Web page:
September 10, 2007
School board passes resolution calling for referendum
By Ryan Gueningsman
Delano School Board approved a resolution calling for an election this fall for additional operating funds, as well as funds for the construction of a grades 4-6 elementary building.
The board met at a special meeting Tuesday to vote on the resolution. A slight roadblock in the cost estimates for the city’s water, sewer, and electrical connections was found, meaning the board had to recalculate the bond amount before the resolution could be voted on.
“This is the resolution that provides for calling the election,” said Superintendent Dr. John Sweet.
At the polls Tuesday, Nov. 6, voters will see three questions on the ballot. The first is a proposed increase of general education revenue by $285 per pupil.
Presently, the student levy is at $425, and the increase of $285 would bring the district to $710, which is the anticipated state average for 2007-08, Sweet said.
“Those dollars will be used primarily to finance the operation of a new 4-6 building,” Sweet said. This will include utilities, snow removal, lawn maintenance, garbage hauling, health and safety, property insurance, custodian wages and benefits, secretaries, media center, paraprofessional, and computer/lab support. Other staffing positions will be added as enrollment increases.
The second question would be contingent upon the first question’s approval by voters, and would authorize the district to issue general obligation school bonds to primarily fund land acquisition and construction of a 4-6 elementary building with a capacity of 625 students.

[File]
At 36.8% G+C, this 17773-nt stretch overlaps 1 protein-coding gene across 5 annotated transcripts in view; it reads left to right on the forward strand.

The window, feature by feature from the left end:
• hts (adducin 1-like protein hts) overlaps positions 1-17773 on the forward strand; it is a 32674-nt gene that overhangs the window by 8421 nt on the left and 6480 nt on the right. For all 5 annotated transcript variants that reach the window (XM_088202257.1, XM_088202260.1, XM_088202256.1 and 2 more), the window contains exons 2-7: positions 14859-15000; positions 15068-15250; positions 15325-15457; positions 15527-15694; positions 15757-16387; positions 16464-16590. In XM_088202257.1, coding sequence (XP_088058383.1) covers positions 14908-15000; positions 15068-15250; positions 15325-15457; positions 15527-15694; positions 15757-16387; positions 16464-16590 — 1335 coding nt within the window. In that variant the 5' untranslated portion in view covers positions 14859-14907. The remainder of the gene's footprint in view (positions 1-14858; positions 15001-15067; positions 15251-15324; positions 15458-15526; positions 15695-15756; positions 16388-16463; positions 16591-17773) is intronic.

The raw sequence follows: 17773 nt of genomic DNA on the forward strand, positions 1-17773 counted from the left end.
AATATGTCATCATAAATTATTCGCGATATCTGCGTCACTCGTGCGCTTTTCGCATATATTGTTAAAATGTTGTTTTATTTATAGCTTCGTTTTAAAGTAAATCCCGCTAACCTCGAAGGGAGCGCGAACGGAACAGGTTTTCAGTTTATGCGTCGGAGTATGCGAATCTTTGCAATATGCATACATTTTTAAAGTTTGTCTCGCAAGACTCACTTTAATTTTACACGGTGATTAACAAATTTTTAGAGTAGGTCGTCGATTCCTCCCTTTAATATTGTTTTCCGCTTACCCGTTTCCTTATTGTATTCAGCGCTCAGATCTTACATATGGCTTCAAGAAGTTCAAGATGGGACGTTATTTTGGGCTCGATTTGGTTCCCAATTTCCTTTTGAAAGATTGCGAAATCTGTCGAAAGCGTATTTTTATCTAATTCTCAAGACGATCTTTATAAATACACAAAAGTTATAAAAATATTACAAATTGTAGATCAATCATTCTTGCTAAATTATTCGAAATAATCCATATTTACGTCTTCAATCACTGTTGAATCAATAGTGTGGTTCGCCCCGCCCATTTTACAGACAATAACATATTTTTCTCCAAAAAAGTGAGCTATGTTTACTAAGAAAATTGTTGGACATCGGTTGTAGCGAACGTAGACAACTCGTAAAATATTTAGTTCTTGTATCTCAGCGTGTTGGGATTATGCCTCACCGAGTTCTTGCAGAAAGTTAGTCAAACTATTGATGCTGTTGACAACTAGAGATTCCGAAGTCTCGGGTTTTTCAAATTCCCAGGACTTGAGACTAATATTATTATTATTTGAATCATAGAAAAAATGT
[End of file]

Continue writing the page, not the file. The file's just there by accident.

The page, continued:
Also included would be the remodeling of space in the high school to add science classrooms; additional space for middle/high school music; security upgrades to all buildings; carpet replacement at the elementary building; upgrades to the middle school auditorium; added physical education fields; re-crowning of the football field; parking at the elementary building; additional car parking for the high school (200 spaces); bus parking; and other associated costs.
The third question would be contingent upon approval of the first two, and would ask voters to issue general obligation school bonds for an additional field, synthetic turf field, upgrades to community education, and air conditioning in the cardio and weight room.
Sweet said the school district has continued to experience an increase in enrollment since the last building project in 2002 when an addition to the elementary school was added, along with an addition to the high school and middle school. From 2002 through the beginning of this school year, enrollment has increased by nearly 400 students.
It is estimated that on a $272,500 tax-valued home, an annual increase of approximately $346.36 will occur if voters approve all three questions. The cost of ballot question two is 29,030,000, and the cost of ballot question three is $810,000.
Polling places for the Tuesday, Nov. 6 election will be the Delano Middle School, Loretto Fire Station, and Independence City Hall.
The Facility Advisory Committee and school board have also discussed what the next building project would be in 2017, and the consensus of opinion was that a 6-8 middle school would be the next step, depending on how growth patterns occur, Sweet said.
This building would be built somewhere away from the current campus as the Minnesota Department of Education (MDE) will not approve any further building on the existing site. MDE site requirements for a middle school are “25 to 35 acres plus one additional acre for each 100 students of estimated student enrollment . . . ”
The option would also exist to add on to the existing buildings if growth patterns vary from what is projected. The 4-6 building will be designed to be expanded as well.
“The other option, rather than going off site with 6-8, is if the growth patterns slow down, we could still go back to building on to the high school and middle school,” Sweet said. “We could build onto that 4-6, and do a little bit yet with elementary building. That would be another option for the future if growth slows. Right now, our growth is stronger in the middle school and the high school.”
Sweet said that growth is from the influx of students who attend private school up until grades six or eight, and enter public school in grades seven and nine.